By Bryan Orr
When working in business with people, you often have two options:
- Become bitter as you experience people and life and issues
- Grow from experiencing people and life and issues
I’m not proud to say it, but I realize now that when I started my business and had bad experiences, I would run to option #1 and start building a wall between people and myself. Every difficult situation would bring me to my wall and I’d add another row of bricks.
It happens. We get taken advantage of, our expectations are completely dashed and unmet, we lose money, our ego is crushed, etc. Often times money was never the issue for me, but it was more a matter of emotional heartache and inconvenience.
A quick example: In the early stages of starting our family business I had a commercial customer where I was installing air conditioners within cell phone tower equipment rooms. Every job made money, but frustration would build with last minute changes on their part. We’d make special trips to get different supplies to help meet their demands, and I sensed in myself that I was building my wall higher and having thoughts like: “I will not work with these types of jobs in the future.”
I see now that I was putting an emotional limit on myself and was simply unwilling to grow. Instead of focusing on the fact that I had an opportunity to expand and broaden both my experience and customer base, I was shrinking my horizon by committing to only approach things that I was comfortable with and things that I naturally enjoyed doing.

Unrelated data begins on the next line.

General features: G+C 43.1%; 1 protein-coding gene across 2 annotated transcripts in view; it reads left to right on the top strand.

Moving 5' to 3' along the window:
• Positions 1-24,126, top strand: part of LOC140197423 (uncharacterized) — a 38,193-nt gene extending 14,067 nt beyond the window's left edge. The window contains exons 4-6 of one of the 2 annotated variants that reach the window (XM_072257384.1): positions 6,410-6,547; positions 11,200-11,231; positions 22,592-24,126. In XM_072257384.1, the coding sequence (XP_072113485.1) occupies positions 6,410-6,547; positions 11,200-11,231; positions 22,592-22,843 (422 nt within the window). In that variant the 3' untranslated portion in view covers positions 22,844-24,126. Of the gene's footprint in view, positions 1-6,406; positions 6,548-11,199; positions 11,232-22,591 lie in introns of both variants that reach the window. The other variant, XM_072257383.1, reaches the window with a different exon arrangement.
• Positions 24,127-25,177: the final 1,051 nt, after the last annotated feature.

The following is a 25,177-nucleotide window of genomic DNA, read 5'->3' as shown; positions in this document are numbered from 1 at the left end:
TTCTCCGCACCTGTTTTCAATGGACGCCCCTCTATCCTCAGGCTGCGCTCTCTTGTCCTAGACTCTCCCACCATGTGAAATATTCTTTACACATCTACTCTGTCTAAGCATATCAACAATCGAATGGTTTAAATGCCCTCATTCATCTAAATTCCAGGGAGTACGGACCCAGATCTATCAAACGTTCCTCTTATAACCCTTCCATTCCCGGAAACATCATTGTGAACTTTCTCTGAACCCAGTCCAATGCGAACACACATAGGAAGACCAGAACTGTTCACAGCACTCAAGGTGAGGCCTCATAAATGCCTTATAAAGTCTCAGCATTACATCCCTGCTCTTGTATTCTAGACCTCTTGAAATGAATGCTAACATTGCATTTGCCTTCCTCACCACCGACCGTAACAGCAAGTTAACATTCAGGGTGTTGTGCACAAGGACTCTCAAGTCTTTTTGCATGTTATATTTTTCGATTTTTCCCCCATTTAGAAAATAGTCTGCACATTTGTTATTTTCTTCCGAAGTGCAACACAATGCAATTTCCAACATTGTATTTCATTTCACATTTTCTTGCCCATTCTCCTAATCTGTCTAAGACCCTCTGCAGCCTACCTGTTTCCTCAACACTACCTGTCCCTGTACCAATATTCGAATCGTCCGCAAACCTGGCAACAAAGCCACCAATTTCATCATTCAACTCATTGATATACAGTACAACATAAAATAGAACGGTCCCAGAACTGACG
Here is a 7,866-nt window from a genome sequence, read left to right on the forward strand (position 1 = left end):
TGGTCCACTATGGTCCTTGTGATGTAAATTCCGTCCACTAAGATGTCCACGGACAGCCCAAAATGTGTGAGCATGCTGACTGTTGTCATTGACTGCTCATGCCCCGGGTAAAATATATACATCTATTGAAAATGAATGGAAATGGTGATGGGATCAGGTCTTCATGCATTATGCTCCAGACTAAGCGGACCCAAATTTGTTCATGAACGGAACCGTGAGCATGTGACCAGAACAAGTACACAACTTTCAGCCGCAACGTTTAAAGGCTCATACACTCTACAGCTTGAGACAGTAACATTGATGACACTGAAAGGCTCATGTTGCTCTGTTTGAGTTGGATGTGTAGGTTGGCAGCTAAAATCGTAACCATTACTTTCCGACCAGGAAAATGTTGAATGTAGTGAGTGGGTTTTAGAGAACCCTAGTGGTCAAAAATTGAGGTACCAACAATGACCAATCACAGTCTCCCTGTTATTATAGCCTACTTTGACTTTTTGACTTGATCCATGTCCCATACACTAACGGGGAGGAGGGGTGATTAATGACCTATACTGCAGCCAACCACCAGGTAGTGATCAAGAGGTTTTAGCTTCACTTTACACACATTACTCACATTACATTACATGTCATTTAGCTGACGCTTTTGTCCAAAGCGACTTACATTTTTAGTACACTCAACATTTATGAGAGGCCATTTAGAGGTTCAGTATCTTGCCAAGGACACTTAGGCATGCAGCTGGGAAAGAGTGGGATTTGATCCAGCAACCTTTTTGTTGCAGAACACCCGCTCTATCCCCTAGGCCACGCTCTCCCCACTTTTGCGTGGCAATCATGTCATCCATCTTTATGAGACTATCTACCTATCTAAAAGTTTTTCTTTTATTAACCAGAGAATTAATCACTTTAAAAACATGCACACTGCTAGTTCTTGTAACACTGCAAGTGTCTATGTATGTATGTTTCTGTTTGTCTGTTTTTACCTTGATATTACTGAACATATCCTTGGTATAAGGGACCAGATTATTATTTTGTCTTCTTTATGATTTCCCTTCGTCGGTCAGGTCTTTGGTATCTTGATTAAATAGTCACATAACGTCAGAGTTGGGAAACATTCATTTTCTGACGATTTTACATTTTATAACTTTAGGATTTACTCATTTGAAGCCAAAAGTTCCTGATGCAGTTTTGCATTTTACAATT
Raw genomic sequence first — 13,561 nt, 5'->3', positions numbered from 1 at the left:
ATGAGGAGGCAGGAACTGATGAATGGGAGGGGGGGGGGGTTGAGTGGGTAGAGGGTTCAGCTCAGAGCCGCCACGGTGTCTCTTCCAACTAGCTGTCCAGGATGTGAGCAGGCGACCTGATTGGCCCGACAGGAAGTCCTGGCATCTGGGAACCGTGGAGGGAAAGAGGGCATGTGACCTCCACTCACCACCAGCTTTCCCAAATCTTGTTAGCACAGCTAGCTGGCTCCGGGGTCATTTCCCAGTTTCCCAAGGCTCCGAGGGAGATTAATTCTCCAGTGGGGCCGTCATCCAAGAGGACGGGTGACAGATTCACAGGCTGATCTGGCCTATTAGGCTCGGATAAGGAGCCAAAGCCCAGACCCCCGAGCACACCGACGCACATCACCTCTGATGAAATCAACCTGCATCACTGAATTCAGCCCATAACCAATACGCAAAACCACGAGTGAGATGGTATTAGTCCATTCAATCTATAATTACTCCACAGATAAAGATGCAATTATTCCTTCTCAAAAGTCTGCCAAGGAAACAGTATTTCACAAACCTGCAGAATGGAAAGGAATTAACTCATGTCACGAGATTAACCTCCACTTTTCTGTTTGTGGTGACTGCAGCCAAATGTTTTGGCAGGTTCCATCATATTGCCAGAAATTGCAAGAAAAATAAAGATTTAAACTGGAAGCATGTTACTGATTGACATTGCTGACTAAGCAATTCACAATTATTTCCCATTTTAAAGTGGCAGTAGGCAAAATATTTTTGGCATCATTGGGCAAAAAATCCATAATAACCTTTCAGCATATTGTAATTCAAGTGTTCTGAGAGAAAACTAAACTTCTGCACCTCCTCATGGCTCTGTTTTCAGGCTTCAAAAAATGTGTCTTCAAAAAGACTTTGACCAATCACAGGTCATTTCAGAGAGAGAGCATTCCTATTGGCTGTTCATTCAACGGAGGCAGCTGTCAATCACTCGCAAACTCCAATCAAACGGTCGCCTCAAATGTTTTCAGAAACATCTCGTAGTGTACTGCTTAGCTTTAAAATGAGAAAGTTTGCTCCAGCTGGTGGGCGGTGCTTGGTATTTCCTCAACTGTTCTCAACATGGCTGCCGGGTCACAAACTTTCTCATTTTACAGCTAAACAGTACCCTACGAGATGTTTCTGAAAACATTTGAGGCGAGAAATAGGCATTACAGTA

While I didn’t give up entirely on insane projects, I would often be heard saying to a customer, “We aren’t taking on that type of project at this time,” or to the office personnel I’d say, “Nope, I’m not going to deal with the difficulty of that type of customer.”
Somehow I felt as if I was being a strong leader by being willing to “Just say no.” I was fooling myself. Instead of allowing circumstances to be an opportunity to grow, I was allowing circumstances to control my behavior.
[easy-tweet tweet=”Stop judging motives and allowing the behavior of others to affect your own business.” user=”bryanjorr”]
What changed for me was coming to realize that I spent too much time judging motives and allowing the behavior of others to affect how I looked at my business and purpose. As time passed I came to see that I could keep on the way I was going, but I wanted more. I wanted to expand myself. I wanted to see that others’ crazy wasn’t so terrible after all. In fact, I too have a form of crazy; it just looks different than someone else’s.
Why not choose to work together and support one another instead of creating walls of indifference? Find enough common ground to make it a win/win situation.
While I would still say there are times to say “no” to a job or a potential customer, it’s based off of different reasons than what I had before. It might be “No, I can’t make money on this job,” or “My employees just don’t have the skills and/or equipment to handle this problem,” or “The scope of work is way too vague for me to bid on this,” instead of the old “This is new and unfamiliar. I’m not doing this!”
- Find opportunities in difficulties
- Shed fears and embrace new things
- Find common ground with others and don’t judge their motives
- People are crazy, and so are you
- Valuing others will genuinely grow you as an individual, and as a business
What is an experience where you’ve had to deal with heartache, but can still see it as an area of growth?